Hilary Burrage

Hilary Burrage is the author of two books on female genital mutilation: ERADICATING FEMALE GENITAL MUTILATION: A UK Perspective, and FEMALR MUTILATION: The truth behind the horrifying global practice of female genital mutilation (book details: www.hilaryburrage.con). Hilary is also a board director, consultant, writer, teacher and sociologist. She initially studied natural science before finally turning to Sociology. Her subsequent major enduring professional interests as a practising social scientist have been in social policy, inequality, gender, culture and the ecology of knowledge.
Hilary Burrage has written 17 posts for Samuel Coleridge-Taylor Foundation

SCTF Speakers Join Panels For Commemorative Events

Two Autumn 2012 events in London (on Friday 5th and Tuesday 16th October) will commemorate the centenary of the death of Samuel Coleridge-Taylor, with speakers from the SCT Foundation presenting their findings on the composer’s life and works. Friday 5th October Victoria and Albert Museum, Hochhauser Auditorium, Sackler Centre, Exhibition Road, South Kensington, London SW7 2RL, at … Continue reading

SCTF Patron Daniel Labonne Writes About Community Embedded Arts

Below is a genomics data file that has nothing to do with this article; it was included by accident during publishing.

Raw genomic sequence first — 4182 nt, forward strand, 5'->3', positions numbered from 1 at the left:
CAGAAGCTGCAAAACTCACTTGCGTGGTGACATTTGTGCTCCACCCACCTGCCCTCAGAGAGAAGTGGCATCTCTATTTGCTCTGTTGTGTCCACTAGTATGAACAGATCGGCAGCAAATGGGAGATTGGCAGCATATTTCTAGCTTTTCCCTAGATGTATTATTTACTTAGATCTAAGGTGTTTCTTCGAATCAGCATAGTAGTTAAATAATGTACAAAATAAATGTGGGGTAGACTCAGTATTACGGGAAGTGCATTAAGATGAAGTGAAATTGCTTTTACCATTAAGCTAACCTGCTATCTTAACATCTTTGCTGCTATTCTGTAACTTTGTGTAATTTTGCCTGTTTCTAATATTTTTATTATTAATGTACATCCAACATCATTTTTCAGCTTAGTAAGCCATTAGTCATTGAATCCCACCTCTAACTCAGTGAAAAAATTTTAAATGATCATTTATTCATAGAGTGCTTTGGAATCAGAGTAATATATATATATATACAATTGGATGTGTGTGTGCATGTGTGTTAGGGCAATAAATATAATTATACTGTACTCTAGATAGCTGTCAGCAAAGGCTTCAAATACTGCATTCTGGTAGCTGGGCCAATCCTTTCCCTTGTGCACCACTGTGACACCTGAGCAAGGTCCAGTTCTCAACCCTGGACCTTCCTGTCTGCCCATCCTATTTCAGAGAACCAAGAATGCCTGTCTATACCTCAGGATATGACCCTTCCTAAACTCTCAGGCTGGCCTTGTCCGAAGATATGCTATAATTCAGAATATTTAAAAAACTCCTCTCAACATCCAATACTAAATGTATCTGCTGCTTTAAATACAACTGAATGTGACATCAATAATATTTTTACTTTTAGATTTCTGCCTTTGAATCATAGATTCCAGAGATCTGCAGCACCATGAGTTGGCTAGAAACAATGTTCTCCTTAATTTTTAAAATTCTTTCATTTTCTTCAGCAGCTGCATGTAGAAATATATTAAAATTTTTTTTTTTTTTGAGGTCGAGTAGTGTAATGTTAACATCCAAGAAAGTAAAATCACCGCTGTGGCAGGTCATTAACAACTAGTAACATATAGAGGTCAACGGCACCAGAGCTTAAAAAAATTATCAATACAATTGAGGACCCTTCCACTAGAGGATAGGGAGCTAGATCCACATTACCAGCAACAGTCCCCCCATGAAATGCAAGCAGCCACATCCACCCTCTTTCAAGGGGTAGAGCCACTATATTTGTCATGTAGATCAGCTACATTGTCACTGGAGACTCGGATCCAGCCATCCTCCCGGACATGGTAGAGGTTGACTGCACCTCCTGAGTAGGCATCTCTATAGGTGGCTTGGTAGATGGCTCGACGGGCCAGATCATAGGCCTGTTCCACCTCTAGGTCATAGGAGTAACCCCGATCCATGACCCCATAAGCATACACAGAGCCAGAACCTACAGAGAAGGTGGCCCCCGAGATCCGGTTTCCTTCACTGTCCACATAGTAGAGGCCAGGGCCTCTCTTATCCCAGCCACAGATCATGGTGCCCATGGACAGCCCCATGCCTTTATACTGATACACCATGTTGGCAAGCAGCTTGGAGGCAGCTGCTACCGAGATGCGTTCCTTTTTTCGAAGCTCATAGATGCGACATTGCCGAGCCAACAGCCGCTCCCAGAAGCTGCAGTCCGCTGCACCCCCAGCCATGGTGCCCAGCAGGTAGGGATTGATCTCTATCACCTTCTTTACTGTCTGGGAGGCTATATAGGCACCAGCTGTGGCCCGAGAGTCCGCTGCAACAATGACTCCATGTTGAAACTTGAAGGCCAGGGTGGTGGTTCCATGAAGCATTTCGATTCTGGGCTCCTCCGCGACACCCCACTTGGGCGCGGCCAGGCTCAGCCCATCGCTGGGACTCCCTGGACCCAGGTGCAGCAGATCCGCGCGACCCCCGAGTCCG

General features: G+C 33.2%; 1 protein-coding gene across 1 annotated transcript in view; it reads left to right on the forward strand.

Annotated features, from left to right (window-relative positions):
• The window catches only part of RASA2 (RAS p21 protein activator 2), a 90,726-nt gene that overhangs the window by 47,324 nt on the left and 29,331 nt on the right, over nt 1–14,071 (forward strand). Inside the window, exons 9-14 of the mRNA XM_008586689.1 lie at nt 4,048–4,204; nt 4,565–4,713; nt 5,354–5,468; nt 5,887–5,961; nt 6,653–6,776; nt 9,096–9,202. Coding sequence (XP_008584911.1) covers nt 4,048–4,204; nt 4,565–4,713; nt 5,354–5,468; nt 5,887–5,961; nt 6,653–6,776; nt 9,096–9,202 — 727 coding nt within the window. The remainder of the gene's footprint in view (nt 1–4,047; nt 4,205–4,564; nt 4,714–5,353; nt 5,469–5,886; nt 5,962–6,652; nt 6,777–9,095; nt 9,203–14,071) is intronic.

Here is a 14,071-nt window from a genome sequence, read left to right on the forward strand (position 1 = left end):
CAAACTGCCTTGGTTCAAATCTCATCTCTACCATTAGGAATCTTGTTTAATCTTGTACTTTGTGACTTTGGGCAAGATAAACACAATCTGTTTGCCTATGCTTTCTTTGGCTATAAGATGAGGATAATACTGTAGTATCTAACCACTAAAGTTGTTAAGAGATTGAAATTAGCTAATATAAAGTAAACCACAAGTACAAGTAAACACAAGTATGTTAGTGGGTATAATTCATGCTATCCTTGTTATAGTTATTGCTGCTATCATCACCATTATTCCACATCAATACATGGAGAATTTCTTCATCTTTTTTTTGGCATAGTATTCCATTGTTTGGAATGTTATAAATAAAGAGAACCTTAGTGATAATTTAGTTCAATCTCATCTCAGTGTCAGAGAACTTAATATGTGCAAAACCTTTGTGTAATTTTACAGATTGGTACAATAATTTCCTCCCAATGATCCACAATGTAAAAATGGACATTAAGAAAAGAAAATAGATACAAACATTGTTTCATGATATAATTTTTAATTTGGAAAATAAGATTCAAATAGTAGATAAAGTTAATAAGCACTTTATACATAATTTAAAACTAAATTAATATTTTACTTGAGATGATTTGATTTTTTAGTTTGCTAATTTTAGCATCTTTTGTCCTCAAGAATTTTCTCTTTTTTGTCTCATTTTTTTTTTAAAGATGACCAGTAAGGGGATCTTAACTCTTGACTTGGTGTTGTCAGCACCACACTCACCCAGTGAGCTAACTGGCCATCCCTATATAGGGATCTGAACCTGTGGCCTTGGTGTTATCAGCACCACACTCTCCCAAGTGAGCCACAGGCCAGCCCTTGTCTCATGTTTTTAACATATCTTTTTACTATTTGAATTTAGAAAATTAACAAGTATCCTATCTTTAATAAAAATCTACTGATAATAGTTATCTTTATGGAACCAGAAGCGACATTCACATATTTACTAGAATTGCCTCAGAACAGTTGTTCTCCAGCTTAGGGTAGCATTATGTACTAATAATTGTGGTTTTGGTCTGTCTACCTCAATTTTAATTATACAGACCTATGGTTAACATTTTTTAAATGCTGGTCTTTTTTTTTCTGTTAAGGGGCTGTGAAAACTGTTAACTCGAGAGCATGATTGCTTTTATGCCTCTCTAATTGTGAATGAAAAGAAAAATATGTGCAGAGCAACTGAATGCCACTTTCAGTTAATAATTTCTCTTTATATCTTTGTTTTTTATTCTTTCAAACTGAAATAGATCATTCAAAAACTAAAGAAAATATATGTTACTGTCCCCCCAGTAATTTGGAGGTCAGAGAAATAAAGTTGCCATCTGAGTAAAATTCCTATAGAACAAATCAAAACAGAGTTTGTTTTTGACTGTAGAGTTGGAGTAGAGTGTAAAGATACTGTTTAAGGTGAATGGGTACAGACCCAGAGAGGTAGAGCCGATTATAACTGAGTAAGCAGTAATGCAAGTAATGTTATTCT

Daniel Labonne, an SCTF Patron and founder of the original Samuel Coleridge-Taylor Society back in the 1990s, has published a book, Empowering The Performer, which draws on his experience of setting up an arts organisation in Africa. Here Daniel Labonne describes ‘Six Reality Checks Behind A Book’, explaining how he came to set up a regional … Continue reading

Samuel Coleridge-Taylor: The Centenary Legacy (1st September 2012)

Today, 1 September 2012, is the centenary anniversary of the death of Samuel Coleridge-Taylor.   Below is the appreciation of Coleridge-Taylor, man of music and protagonist for equality, which I wrote to mark this significant milestone for the Huffington Post UK, along with a reiteration also of the appreciation which William Zick of the AfriClassical (USA) website … Continue reading

New Nonet Commissioned In Honour Of Samuel Coleridge-Taylor

As we reach the centenary of the final birthday, on 15 August 1912, of Samuel Coleridge-Taylor (1875-1912), the Samuel Coleridge-Taylor Foundation and HOPES: The Hope Street Association are pleased to announce that recently they jointly commissioned a Nonet, with the same instrumentation as Samuel Coleridge-Taylor’s own Nonet in F minor, op. 2* (1895), from the composer Richard Gordon-Smith. This commission … Continue reading

Memories of Hiawatha in the Royal Albert Hall

Two of our readers have recently very generously sent us material relating to the Hiawatha performances at the Royal Albert Hall in years around the 1930s.  We are grateful to George Parnell for this Programme of Hiawatha performances, and to Wendy Breese for sending us her recollections of time in the Royal Choral Society. It would … Continue reading